A tight, concise Western that pays more homage than it does re-invent the genre, 'True Grit' isn't quite the masterpiece some were expecting, but it's so much fun to watch that many will leave the theater thirsting for more ... of everything. Ethan and Joel Coen won a Best Picture Oscar for their 2007 adaptation of Cormac McCarthy's 'No Country for Old Men,' a contemporary Western that was bold, brutal, and beautiful. That film essentially handed Josh Brolin a career upgrade (and Javier Bardem an Oscar), but it was also something of a comeback for the Coen brothers as well. Before 'No Country,' they had turned out three films in a row that, while fine and entertaining in their own unique ways, weren't exactly on the same cult-status level as films like 'Fargo,' 'The Big Lebowski,' 'Miller's Crossing,' 'Raising Arizona' ... and 'The Hudsucker Proxy.' (Sorry, I had to sneak it in there.)
After having tremendous success with one Western, the Coen boys decided to give it another go with 'True Grit,' which is both a remake of a 1969 John Wayne film and an adaptation of a Charles Portis novel. It's easy to see why the brothers would opt for 'True Grit' -- its quirky storyline and slightly hokey characters play right to the filmmakers' strengths. It's a film that also allows them to overdose on vibrant, scenic shots of rural America during the 1800s; to bask in hard-boiled and savory dialogue, and to introduce the world to a new, gotta-put-her-in-everything-right-now young actress. The 1969 'True Grit,' like those three Coen bros. movies before 'No Country,' will always have a place in our nostalgic hearts, but the 2010 version kicks it up a notch, proving that great actors tend to age like fine wine, becoming ever more enjoyable with each new performance. One could easily say that about the Coen brothers as well.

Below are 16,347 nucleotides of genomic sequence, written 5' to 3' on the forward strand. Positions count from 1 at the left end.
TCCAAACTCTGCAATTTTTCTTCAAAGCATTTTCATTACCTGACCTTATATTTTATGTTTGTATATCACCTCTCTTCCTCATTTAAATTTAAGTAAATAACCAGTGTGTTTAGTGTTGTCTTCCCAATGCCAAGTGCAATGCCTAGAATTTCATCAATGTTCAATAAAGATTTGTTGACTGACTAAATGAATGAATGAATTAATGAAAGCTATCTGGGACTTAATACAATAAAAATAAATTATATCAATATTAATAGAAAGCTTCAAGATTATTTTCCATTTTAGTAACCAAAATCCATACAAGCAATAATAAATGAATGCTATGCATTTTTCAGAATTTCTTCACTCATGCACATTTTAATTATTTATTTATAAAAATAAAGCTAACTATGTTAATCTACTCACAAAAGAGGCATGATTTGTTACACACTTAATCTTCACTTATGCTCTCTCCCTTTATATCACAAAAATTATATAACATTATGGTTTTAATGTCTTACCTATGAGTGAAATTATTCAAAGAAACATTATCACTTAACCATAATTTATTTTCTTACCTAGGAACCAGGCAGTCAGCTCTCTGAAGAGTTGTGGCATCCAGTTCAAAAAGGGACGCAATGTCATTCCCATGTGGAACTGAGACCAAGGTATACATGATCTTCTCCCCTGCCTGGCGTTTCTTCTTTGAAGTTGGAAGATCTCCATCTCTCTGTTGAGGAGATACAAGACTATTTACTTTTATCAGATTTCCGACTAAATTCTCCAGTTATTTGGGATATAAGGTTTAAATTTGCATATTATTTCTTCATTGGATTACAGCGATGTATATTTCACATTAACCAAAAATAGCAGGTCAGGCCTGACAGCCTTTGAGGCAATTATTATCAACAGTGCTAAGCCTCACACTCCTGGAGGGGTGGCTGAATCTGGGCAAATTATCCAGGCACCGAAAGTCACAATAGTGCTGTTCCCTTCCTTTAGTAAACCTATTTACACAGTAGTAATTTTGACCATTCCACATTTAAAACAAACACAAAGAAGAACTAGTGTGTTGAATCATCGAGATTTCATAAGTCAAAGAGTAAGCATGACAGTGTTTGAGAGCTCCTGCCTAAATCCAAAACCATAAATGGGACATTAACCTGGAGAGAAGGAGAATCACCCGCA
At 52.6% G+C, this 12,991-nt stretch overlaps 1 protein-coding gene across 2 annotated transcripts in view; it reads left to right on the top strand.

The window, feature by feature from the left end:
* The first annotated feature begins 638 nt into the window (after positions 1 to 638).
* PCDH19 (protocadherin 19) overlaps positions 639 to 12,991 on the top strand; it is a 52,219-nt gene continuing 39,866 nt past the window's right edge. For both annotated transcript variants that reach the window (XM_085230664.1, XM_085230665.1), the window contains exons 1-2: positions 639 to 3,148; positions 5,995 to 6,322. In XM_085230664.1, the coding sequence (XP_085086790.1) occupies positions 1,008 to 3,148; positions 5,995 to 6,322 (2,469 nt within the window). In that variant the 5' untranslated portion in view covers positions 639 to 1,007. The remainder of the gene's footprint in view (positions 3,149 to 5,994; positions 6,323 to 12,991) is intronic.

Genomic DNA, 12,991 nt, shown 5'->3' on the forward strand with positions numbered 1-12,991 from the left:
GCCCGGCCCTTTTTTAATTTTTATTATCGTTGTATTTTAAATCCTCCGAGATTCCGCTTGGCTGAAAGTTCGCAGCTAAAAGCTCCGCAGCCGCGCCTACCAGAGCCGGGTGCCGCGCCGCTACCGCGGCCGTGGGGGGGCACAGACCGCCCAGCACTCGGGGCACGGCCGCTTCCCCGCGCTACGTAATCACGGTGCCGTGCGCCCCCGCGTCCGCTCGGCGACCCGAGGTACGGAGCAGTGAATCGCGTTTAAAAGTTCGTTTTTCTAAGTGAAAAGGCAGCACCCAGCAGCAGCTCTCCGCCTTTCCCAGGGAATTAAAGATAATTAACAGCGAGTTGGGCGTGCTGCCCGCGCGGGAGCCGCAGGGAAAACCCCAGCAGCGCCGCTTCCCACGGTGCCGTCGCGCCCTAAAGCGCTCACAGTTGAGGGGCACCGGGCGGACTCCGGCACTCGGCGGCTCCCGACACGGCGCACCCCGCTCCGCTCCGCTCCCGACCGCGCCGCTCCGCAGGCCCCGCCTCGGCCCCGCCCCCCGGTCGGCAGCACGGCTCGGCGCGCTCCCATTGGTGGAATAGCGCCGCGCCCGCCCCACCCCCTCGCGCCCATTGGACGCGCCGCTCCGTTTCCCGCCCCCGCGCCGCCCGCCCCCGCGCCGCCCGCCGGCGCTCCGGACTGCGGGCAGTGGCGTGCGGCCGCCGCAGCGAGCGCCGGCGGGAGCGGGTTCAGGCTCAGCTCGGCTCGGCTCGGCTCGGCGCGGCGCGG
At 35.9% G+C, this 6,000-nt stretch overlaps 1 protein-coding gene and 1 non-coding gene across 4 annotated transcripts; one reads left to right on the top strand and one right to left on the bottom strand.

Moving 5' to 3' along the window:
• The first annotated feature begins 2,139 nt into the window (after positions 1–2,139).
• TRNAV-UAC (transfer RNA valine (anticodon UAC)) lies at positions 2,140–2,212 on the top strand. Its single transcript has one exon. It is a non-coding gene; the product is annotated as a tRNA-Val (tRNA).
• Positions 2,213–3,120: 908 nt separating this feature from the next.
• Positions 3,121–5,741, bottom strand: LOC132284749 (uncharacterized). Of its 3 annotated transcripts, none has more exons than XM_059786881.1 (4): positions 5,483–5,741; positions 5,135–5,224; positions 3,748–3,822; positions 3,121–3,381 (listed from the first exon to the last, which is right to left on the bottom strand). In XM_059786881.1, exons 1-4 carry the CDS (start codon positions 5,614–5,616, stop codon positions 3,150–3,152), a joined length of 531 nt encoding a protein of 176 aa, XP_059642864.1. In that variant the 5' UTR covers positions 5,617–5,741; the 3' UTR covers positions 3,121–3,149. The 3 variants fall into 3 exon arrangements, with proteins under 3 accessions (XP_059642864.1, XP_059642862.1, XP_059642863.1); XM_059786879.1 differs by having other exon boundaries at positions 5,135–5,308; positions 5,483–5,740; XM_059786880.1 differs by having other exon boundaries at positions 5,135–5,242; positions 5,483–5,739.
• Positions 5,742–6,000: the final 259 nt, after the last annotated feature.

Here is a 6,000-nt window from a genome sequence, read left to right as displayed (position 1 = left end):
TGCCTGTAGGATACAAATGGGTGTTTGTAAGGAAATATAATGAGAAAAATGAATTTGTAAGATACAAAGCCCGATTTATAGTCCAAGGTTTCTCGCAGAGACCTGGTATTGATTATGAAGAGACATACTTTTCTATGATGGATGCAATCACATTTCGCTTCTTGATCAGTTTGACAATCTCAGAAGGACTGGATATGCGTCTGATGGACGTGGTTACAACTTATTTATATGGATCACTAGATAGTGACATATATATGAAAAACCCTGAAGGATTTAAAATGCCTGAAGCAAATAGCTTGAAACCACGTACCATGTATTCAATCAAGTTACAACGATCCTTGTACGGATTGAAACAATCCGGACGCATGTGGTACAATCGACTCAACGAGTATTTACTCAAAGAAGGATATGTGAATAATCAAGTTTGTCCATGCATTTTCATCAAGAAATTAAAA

Let's get this out of the way right now: Jeff Bridges and Hailee Steinfeld own this film, every inch of it. The entire cast is fantastic, with special kudos to Josh Brolin and an unrecognizable Barry Pepper (see if you can spot him), but there's not a moment that goes by in the film when you're not itching to see Bridges' Marshal Reuben J. Cogburn and Steinfeld's Mattie Ross share the screen. The two make up the most memorable on-screen duo we've seen all year -- a beaten-up, smelly, drunken U.S. Marshal and a whip-smart 14-year-old negotiator -- and every scene they share is one you're going to want to watch again. One particular scene early in the film, which sees young Mattie Ross trying to sell back the horses her recently-assassinated father bought, is flawlessly executed and effortlessly charming.
Joel and Ethan Coen clearly had a lot of fun with this one, and it shows up on the screen. They've tapped into everything we love about the Western -- from its hard-edged poetic dialogue to its epic gunfights -- and they've delivered a surprisingly not-too-violent familiar film on their terms, with Coen veterans, little-seen newcomers, and (oh, yes) Matt Damon. The third piece of the puzzle, Damon -- who plays the sly, dry-witted Texas Ranger La Boeuf -- keeps his character at a distance. He's there long enough to admire, but not long enough to become invested in. Damon's performance is admirably subtle; he blends in quite smoothly, like a character actor would. No movie star italics this time out.
'True Grit,' like the 1969 version (and the book), follows 14-year-old Mattie Ross as she travels to Arkansas to hire the town's greatest lawman to assist her in the capturing of her father's killer. She eventually hooks up with Cogburn, a semi-famous Marshall who's seen better days, convincing him (with cash, of course) to help her hunt down the killer, a dumb thief with nothing to lose named Tom Chaney (Brolin). Ross soon learns that a Texas Ranger (Damon) is also in town, and that he's pursuing Chaney ever since he killed a Senator back in Texas. The three then spot a chance to work together, dysfunctionally of course, and off they go to get their man.
If there's one downside to the film, it may be that it's a a bit too quick. At 110 minutes, this type of film feels short, if only because you don't want to stop watching these characters and their adventures. Brolin and Pepper are too good in their roles to only see them for a handful of minutes. The short running time is usually a pleasure, and it definitely works in the favor of their previous films, 'Burn After Reading' (96 minutes) and 'A Serious Man' (106 minutes), but with 'True Grit' -- even if that's all they had to work with, storywise -- it feels "faster" than one would like. (On the other hand, you know what they say: always leave an audience wanting more.)
Ultimately, though, if your biggest gripe about a flick is that you wish it was longer, then that's probably a darn good film. 'True Grit' might not go down as one of the Coen's most "unique" experiments, but it sure might be recalled as one of their coolest.